Dragon Run State Forest

Overview

Dragon Run State Forest occupies 9,563 acres in King and Queen County. This forest of mostly loblolly pine is managed for multiple uses: watershed protection, wildlife habitat, timber production, research, demonstration of sustainable forestry practices, and passive recreation.

More than 9 miles of perennial streams and 18 miles of intermittent streams are found on the property. Nearly 14 acres of frequently changing, open water in beaver ponds are scattered across the property. The Dragon Run Swamp flows 40 miles through the Virginia middle peninsula counties of Essex, King and Queen, Middlesex, and Gloucester. Fed by underground springs, surface runoff, and feeder swamps, it twists and turns, eventually changing from fresh to brackish water as it empties into the Piankatank River. The stream channel and its contiguous swamps are widely known as one of the most pristine bodies of water in Virginia. In fact, a Smithsonian Institute study of 232 rivers and streams in the Chesapeake Bay watershed ranked Dragon Run Swamp second in terms of ecological significance, and number one in Virginia’s part of the Bay watershed.

×To ensure your safety and enjoyment, please read Before You Visit when planning your trip to a state forest.

At a Glance

Access Status: Open to the Public
Hours: Open daily from dawn until dusk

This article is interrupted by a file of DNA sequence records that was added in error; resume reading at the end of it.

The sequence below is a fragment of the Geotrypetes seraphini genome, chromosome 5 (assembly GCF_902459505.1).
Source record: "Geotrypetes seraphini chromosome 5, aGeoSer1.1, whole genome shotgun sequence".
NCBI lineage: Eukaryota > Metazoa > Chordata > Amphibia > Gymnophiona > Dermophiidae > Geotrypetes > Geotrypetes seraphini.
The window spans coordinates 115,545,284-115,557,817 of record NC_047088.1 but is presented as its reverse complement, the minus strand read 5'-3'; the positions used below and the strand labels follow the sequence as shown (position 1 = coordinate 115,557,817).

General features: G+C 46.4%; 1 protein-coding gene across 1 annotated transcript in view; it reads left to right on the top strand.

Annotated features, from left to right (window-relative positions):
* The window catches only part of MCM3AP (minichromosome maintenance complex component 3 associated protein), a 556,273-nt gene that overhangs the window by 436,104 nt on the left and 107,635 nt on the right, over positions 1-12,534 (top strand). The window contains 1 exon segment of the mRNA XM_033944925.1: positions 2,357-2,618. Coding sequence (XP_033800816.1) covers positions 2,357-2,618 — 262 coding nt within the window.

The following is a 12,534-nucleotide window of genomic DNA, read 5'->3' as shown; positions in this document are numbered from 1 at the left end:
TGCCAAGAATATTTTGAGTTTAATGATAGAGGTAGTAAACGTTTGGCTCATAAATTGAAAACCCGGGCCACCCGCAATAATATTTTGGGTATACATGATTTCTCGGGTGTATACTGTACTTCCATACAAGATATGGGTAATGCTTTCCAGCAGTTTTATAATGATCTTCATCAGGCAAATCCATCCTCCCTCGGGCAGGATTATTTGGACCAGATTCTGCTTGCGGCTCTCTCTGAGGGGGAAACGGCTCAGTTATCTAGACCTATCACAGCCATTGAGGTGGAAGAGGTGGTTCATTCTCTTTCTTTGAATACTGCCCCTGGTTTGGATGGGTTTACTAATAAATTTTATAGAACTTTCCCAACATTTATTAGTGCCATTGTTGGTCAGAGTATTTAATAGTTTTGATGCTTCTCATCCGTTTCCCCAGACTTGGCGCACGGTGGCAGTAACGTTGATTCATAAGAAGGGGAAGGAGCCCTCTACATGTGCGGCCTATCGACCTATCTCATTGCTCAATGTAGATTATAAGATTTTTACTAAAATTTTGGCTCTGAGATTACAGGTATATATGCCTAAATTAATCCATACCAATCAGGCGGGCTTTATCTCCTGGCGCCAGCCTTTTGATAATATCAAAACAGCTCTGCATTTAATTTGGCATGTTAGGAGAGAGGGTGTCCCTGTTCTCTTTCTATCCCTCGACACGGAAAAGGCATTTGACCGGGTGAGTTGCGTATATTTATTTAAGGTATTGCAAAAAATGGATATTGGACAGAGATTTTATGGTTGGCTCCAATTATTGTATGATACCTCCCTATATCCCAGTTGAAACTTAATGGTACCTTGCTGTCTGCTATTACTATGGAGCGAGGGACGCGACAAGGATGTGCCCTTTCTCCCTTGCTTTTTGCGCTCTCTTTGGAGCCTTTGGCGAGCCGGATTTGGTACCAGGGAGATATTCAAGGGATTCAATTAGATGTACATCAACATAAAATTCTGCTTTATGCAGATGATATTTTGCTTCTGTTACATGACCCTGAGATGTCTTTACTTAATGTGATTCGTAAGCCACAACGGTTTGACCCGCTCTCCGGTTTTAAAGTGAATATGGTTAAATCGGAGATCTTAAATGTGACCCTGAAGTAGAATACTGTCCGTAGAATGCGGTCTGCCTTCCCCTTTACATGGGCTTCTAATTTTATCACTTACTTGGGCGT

Physical Address:
Latitude/Longitude:
37° 42’ 34.8”, 76° 48’ 26.9”

Parking/Access: Numerous access points from county roads
Limited parking near the gates of forest roads; do not block the gates

Restroom Facilities: None

Visitors are asked to adopt a “leave-no-trace” ethic when visiting the forest, as there are no restrooms or trash cans on the forest itself. ​ ​

Other Facilities: None
Seasonal Closures: None

VDOF recommends that all forest visitors wear blaze orange or pink during hunting seasons.

Forest History

The Virginia Department of Forestry acquired the original 1,811 acres of Dragon Run State Forest from The Nature Conservancy (TNC) in 2007, using funds from the Forest Legacy Program. This federal program aims to protect and conserve important forests threatened by conversion to non-forest uses. The main threat to this ecological treasure was the potential for residential development, as urban residents sought to build second homes or retire to waterfront property on the Middle Peninsula.

In 2008, the Virginia General Assembly approved a bond through the Virginia Public Building Authority that enabled the Commonwealth to acquire and/or have conservation easements placed upon large tracts of important conservation lands at key sites across the state. Using these “Conservation Bond” funds in 2009, an additional 7,751 acres was purchased from both TNC and John Hancock Corporation, bringing Dragon Run State Forest to its present 9,563 acres.